Defending and teaching the Catalan language is a good thing. But no child in Catalonia can be educated in the Spanish language in any public school. Catalan kids are taught only 2 hours of Spanish in schools, and the option for parents to choose an education in Spanish does not exist in practice. Does this seem balanced or fair to you?

It is clear you don’t like bullfighting. But many Catalans do. They are no less Catalan because of this. Your suggestion that those that want an education in Spanish and/or enjoy bullfighting in Catalonia should leave for other regions is pseudo-fascist and frankly surprising for someone that claims to be a cosmopolitan New Yorker.

Diversity in Catalonia is key to the richness of its society. To imply, as you do, that residents in Catalonia should adhere to a certain cultural and social profile, is deeply flawed. During the Franco years, Barcelona was the beacon of modernity, diversity and tolerance in Spain. Madrid was a dusty, backward-looking village. These roles have largely reversed in the last two decades, and attitudes like yours only help Barcelona sink deeper. Shame.


PD: I oppose bullfighting, but respect people that do, and certainly don’t consider them any less Catalan/Spanish because of their customs.

When someone tells me they support bullfighting, I don’t consider them less Catalan/Spanish. I consider them less human.

Now, as long as that is clear, if you’d like to debate the political issues, I’m delighted to do so!

The language issue:
Funny how in cosmopolitan New York, all schools are taught in English, yet children of Chinese, Pakistani, Mexican, Ethiopian, etc etc descent all manage to learn their native languages from family and social circles, without claiming for public schooling in those languages.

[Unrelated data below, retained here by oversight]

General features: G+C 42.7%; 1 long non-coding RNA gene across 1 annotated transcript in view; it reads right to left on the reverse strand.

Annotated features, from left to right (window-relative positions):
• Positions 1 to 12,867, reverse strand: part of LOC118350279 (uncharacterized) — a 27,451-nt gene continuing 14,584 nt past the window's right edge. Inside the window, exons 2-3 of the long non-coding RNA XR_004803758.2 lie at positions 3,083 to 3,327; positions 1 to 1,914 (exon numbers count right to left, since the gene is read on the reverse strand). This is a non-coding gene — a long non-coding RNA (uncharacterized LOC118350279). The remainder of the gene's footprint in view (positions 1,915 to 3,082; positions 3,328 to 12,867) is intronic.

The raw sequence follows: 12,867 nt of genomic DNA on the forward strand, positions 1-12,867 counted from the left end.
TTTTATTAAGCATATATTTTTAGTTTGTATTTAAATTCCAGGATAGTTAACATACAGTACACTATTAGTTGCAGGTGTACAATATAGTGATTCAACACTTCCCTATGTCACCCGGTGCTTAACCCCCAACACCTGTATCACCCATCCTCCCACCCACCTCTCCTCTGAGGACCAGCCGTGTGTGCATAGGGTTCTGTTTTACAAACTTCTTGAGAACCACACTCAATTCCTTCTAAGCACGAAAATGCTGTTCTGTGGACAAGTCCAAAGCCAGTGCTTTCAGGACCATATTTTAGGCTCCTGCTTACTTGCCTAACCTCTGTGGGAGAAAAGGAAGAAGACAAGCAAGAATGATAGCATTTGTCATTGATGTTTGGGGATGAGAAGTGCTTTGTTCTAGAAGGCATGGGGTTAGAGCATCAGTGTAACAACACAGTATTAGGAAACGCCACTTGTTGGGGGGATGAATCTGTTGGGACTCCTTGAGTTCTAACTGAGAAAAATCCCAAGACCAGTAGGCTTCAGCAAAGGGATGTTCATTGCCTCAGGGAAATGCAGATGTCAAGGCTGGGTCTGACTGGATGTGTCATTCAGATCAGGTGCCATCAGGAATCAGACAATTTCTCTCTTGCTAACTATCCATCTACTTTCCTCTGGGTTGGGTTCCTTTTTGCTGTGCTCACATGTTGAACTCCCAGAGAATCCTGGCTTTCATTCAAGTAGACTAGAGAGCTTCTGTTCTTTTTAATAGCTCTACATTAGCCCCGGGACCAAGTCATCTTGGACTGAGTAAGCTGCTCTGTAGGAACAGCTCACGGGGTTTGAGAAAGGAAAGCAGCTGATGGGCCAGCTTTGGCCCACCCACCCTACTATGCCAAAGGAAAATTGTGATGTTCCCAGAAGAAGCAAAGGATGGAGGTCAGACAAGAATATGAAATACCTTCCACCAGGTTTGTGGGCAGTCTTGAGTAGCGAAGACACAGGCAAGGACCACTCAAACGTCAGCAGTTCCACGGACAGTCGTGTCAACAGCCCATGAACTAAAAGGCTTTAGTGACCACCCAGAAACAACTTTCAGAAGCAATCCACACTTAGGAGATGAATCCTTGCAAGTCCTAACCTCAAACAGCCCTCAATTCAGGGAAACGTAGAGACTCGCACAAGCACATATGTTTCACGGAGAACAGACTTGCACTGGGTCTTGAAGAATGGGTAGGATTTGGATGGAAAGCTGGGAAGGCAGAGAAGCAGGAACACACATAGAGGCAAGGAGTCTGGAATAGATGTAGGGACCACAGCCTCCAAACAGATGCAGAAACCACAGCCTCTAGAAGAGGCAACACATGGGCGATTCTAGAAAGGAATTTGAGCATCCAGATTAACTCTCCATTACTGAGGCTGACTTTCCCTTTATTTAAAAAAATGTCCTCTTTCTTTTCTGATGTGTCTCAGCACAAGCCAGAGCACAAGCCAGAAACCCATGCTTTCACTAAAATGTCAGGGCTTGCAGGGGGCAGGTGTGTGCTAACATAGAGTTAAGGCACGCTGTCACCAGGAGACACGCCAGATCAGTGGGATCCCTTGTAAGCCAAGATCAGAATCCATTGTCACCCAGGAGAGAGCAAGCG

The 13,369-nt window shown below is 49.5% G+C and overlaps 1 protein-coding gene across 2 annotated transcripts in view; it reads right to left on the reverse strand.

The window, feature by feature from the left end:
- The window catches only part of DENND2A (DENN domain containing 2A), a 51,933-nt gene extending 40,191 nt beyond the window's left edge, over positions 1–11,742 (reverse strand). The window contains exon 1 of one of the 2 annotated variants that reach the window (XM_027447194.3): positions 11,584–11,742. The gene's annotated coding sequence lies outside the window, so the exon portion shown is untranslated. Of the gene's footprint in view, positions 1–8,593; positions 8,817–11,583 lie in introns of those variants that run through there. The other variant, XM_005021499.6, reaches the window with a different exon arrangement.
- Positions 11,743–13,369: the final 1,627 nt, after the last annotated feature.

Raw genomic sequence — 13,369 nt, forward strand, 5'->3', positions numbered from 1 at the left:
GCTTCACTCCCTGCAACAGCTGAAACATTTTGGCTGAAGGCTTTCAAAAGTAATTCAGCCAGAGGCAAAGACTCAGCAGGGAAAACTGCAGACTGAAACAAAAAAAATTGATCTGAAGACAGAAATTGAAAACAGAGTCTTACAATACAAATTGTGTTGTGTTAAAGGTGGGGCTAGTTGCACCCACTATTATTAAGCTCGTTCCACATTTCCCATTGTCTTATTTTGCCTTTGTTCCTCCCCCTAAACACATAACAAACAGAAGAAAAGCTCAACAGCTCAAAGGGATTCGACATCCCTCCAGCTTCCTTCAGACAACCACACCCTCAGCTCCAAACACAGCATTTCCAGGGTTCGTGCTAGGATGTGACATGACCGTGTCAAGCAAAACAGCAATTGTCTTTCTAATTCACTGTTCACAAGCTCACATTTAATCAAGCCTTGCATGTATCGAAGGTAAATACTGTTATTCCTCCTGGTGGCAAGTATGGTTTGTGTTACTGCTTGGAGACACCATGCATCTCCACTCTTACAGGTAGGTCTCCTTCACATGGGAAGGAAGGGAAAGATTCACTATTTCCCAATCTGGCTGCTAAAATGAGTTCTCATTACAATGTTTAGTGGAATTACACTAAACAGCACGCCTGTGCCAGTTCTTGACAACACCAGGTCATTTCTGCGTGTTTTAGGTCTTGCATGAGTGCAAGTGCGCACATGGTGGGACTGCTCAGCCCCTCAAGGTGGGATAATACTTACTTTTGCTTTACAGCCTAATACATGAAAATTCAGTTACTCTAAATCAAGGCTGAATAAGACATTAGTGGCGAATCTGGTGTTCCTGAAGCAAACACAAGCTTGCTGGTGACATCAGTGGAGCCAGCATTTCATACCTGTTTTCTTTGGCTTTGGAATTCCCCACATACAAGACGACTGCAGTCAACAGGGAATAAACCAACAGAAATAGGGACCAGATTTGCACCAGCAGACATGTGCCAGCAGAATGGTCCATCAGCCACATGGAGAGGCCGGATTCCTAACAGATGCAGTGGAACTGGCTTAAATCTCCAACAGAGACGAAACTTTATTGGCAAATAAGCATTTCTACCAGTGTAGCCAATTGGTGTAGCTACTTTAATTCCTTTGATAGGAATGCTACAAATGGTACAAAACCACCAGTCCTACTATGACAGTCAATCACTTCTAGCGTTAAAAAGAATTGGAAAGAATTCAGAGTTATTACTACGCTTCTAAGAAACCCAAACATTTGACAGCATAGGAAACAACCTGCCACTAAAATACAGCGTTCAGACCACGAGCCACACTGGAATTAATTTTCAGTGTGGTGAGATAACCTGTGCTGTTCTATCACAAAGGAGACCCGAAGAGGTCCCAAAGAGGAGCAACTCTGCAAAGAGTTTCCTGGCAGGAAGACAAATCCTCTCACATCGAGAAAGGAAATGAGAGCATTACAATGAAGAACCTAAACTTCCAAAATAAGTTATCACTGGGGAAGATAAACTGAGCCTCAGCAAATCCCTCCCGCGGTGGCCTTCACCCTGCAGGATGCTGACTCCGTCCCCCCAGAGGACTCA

Funny how I had *less* than two hours of Spanish language education per day for only five years in an English-speaking country, yet I was able to write a thesis about the novels of Gabriel García Márquez entirely in Spanish, communicate fluently when I lived in Madrid, and go on to teach Spanish myself to high school students. Do I think two hours is fair? Yup. In fact the children would be better served by switching those two hours for English classes.

The bullfighting issue:
I’m sure there are plenty of Catalans who like bullfighting. There are plenty of South Americans in New York who enjoy cockfighting, but that doesn’t mean it should be permitted by law.

Are there plenty of places where you can watch bullfighting with little controversy and educate your children in Spanish? Yes. If you feel that strongly about it, and you are not able to lobby the government to see your point of view, then moving is a reasonable option. No one is chasing you out with a pseudo-fascist pitchfork, but it is a choice you can make if the conditions are really that deplorable for you.

Perhaps as an American, with a more federalist mindset, I am more open to the idea that different regions of a country are bound to have very different laws. The type of homogeneity among state laws that you are suggesting is just weird. In New York, for example, schools are given an allotment of “snow days” that permit the cancellation of classes for bad winter weather. If I am from Florida and move to New York, should I be outraged that my children go to school fewer days per year because of frozen roads? If as a New Yorker I move to Florida, should I demand snow days, even though the winters are mild in my new state? The Catalan language is as endemic to Catalonia as snow is to New York. Asking for school that’s not in Catalan is like asking New York to get rid of its snow days. If you don’t understand this comparison, then you don’t understand Catalonia.

(By the way, I hate snow, and it is one of the reasons I chose to move to Barcelona.)